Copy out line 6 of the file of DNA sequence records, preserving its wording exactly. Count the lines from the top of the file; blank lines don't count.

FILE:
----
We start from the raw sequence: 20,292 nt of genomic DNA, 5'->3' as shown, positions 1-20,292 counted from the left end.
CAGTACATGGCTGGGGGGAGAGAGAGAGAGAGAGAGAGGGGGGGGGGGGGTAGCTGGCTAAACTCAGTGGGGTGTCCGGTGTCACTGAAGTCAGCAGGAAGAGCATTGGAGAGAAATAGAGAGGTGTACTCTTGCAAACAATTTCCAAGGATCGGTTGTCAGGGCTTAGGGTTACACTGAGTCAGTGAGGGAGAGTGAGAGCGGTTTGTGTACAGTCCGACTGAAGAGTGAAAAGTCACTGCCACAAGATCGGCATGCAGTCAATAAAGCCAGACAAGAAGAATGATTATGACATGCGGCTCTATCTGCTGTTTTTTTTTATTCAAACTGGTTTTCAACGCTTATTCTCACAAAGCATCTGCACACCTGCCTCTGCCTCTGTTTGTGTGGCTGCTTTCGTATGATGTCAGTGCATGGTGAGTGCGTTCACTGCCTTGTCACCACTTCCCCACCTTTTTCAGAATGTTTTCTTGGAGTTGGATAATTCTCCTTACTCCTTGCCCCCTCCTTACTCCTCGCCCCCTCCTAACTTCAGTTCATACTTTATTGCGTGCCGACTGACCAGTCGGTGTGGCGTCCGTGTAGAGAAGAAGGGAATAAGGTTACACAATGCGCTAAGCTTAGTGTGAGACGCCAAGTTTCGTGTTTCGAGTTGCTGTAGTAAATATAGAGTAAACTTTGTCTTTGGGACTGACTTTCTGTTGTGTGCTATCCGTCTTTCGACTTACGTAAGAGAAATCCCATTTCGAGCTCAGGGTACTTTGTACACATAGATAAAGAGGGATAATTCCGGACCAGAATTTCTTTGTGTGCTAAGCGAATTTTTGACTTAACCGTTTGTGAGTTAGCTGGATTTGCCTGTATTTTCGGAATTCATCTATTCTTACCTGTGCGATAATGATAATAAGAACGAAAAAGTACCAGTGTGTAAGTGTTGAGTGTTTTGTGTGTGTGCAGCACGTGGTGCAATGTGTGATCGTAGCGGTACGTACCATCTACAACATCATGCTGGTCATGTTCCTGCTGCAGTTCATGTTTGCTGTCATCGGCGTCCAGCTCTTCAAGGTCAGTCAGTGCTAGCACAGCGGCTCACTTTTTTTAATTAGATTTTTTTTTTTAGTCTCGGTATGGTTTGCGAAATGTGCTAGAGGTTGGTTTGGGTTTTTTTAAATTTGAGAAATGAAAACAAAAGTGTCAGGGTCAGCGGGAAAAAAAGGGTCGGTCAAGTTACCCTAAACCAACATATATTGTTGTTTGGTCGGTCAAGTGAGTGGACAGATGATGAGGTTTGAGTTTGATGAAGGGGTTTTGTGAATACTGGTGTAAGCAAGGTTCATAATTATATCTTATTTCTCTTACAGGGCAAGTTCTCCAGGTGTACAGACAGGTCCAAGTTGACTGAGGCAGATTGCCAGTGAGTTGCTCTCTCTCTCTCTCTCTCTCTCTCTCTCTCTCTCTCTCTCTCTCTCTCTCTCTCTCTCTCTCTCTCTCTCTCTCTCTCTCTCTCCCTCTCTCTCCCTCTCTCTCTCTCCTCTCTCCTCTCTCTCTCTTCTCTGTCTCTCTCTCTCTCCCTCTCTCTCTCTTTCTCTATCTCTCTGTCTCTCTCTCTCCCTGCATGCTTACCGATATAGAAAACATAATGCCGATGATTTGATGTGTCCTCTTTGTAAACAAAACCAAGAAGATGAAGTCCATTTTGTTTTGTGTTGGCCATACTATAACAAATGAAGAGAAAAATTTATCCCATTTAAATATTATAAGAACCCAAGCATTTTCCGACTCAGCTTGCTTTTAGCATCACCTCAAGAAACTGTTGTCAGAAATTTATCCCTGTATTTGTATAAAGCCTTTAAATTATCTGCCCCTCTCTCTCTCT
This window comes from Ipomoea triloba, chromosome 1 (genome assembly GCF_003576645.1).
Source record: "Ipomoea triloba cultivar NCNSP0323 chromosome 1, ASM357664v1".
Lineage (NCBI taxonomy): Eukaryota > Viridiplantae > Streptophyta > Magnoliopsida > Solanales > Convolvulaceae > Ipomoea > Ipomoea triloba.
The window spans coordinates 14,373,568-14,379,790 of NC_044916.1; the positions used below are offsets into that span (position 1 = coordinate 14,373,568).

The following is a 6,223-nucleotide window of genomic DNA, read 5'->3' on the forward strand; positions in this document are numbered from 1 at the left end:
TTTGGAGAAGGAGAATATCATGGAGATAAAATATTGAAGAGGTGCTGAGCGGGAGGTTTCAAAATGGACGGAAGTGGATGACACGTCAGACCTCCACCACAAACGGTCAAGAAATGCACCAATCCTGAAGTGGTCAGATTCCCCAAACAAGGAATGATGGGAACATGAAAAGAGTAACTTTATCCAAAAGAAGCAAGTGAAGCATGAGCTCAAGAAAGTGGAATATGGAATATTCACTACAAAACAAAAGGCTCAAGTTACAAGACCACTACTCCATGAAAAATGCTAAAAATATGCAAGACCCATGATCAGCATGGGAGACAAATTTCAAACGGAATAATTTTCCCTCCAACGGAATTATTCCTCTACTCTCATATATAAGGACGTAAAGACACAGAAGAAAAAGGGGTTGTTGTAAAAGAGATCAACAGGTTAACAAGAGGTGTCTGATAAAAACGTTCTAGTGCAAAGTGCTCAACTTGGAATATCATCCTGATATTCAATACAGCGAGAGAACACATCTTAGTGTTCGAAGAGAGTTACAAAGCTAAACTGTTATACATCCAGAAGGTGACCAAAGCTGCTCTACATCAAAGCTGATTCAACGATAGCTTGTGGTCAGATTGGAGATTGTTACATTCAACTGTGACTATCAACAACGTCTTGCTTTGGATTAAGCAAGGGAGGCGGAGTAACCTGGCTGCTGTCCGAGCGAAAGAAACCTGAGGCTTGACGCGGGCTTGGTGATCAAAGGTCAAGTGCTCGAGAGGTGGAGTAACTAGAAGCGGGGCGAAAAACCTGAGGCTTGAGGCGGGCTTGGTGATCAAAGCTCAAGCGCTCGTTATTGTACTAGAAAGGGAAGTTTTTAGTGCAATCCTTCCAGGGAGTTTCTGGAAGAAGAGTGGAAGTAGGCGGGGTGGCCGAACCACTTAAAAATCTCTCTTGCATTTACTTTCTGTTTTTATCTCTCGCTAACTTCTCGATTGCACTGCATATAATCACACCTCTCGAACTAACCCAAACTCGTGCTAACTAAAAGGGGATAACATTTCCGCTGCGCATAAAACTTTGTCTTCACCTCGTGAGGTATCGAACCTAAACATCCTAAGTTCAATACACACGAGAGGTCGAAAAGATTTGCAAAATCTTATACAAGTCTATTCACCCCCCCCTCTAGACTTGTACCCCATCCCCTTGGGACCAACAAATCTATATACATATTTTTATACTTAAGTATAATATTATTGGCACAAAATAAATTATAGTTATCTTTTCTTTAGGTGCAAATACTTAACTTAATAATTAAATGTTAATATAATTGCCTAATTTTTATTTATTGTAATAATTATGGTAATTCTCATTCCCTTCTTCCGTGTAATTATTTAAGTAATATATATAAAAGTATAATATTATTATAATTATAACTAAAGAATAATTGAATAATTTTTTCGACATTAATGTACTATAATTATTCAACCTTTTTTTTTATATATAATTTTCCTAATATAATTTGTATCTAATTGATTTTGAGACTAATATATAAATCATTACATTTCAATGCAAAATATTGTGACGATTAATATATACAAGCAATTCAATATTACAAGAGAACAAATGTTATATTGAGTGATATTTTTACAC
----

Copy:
The window spans coordinates 14,373,568-14,379,790 of NC_044916.1; the positions used below are offsets into that span (position 1 = coordinate 14,373,568).